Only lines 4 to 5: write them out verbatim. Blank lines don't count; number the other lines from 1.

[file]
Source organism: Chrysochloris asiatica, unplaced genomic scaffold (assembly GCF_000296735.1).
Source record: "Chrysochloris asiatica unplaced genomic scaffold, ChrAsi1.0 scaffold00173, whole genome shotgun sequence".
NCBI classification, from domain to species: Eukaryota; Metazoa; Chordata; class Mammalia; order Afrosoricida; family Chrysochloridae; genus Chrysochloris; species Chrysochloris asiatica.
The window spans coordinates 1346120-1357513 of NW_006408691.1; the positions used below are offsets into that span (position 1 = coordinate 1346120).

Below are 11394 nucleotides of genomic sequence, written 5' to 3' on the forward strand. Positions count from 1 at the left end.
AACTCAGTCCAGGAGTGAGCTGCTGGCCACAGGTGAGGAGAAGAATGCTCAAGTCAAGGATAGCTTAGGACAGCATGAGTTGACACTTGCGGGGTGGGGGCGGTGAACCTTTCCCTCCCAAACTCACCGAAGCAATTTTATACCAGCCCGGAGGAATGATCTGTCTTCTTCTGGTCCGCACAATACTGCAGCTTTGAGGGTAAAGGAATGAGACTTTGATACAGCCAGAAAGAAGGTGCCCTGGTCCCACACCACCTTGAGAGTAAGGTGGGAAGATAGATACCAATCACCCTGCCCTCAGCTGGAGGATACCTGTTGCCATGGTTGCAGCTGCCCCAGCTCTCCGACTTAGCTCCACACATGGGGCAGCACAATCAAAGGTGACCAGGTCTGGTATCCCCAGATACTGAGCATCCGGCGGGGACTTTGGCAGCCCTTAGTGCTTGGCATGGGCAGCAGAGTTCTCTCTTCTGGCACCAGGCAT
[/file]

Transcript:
The window spans coordinates 1346120-1357513 of NW_006408691.1; the positions used below are offsets into that span (position 1 = coordinate 1346120).

Below are 11394 nucleotides of genomic sequence, written 5' to 3' on the forward strand. Positions count from 1 at the left end.